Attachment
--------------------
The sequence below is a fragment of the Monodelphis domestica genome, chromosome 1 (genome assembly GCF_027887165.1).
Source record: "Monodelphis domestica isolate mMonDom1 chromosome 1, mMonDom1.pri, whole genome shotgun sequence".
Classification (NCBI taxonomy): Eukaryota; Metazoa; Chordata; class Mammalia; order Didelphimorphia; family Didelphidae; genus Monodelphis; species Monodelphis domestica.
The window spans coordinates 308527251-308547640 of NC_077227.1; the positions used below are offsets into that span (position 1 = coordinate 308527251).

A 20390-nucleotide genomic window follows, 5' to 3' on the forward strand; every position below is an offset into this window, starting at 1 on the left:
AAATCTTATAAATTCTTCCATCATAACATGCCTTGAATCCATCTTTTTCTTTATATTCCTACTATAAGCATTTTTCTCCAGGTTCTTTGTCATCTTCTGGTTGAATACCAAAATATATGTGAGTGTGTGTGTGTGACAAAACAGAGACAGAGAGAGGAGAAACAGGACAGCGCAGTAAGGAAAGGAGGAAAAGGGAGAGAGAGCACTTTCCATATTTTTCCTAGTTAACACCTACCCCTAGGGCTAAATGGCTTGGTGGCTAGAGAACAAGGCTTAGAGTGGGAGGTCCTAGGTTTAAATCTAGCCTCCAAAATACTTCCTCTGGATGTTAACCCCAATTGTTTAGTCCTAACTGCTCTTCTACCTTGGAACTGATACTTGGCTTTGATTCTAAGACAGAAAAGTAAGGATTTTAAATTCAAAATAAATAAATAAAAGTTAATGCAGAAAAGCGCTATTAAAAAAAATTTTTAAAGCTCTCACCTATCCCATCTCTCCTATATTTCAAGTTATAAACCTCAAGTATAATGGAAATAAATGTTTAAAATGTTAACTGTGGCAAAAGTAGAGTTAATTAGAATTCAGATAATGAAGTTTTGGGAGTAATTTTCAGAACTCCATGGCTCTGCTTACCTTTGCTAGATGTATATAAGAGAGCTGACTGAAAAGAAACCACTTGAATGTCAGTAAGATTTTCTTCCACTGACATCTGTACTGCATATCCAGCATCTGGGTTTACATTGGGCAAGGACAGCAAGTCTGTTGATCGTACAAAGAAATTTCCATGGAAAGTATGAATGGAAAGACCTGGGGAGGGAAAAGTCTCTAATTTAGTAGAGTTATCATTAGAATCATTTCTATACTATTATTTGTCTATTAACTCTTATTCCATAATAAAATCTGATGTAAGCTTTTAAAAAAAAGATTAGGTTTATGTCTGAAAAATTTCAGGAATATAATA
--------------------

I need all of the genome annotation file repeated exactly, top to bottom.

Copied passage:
The sequence below is a fragment of the Monodelphis domestica genome, chromosome 1 (genome assembly GCF_027887165.1).
Source record: "Monodelphis domestica isolate mMonDom1 chromosome 1, mMonDom1.pri, whole genome shotgun sequence".
Classification (NCBI taxonomy): Eukaryota; Metazoa; Chordata; class Mammalia; order Didelphimorphia; family Didelphidae; genus Monodelphis; species Monodelphis domestica.
The window spans coordinates 308527251-308547640 of NC_077227.1; the positions used below are offsets into that span (position 1 = coordinate 308527251).

A 20390-nucleotide genomic window follows, 5' to 3' on the forward strand; every position below is an offset into this window, starting at 1 on the left:
AAATCTTATAAATTCTTCCATCATAACATGCCTTGAATCCATCTTTTTCTTTATATTCCTACTATAAGCATTTTTCTCCAGGTTCTTTGTCATCTTCTGGTTGAATACCAAAATATATGTGAGTGTGTGTGTGTGACAAAACAGAGACAGAGAGAGGAGAAACAGGACAGCGCAGTAAGGAAAGGAGGAAAAGGGAGAGAGAGCACTTTCCATATTTTTCCTAGTTAACACCTACCCCTAGGGCTAAATGGCTTGGTGGCTAGAGAACAAGGCTTAGAGTGGGAGGTCCTAGGTTTAAATCTAGCCTCCAAAATACTTCCTCTGGATGTTAACCCCAATTGTTTAGTCCTAACTGCTCTTCTACCTTGGAACTGATACTTGGCTTTGATTCTAAGACAGAAAAGTAAGGATTTTAAATTCAAAATAAATAAATAAAAGTTAATGCAGAAAAGCGCTATTAAAAAAAATTTTTAAAGCTCTCACCTATCCCATCTCTCCTATATTTCAAGTTATAAACCTCAAGTATAATGGAAATAAATGTTTAAAATGTTAACTGTGGCAAAAGTAGAGTTAATTAGAATTCAGATAATGAAGTTTTGGGAGTAATTTTCAGAACTCCATGGCTCTGCTTACCTTTGCTAGATGTATATAAGAGAGCTGACTGAAAAGAAACCACTTGAATGTCAGTAAGATTTTCTTCCACTGACATCTGTACTGCATATCCAGCATCTGGGTTTACATTGGGCAAGGACAGCAAGTCTGTTGATCGTACAAAGAAATTTCCATGGAAAGTATGAATGGAAAGACCTGGGGAGGGAAAAGTCTCTAATTTAGTAGAGTTATCATTAGAATCATTTCTATACTATTATTTGTCTATTAACTCTTATTCCATAATAAAATCTGATGTAAGCTTTTAAAAAAAAGATTAGGTTTATGTCTGAAAAATTTCAGGAATATAATA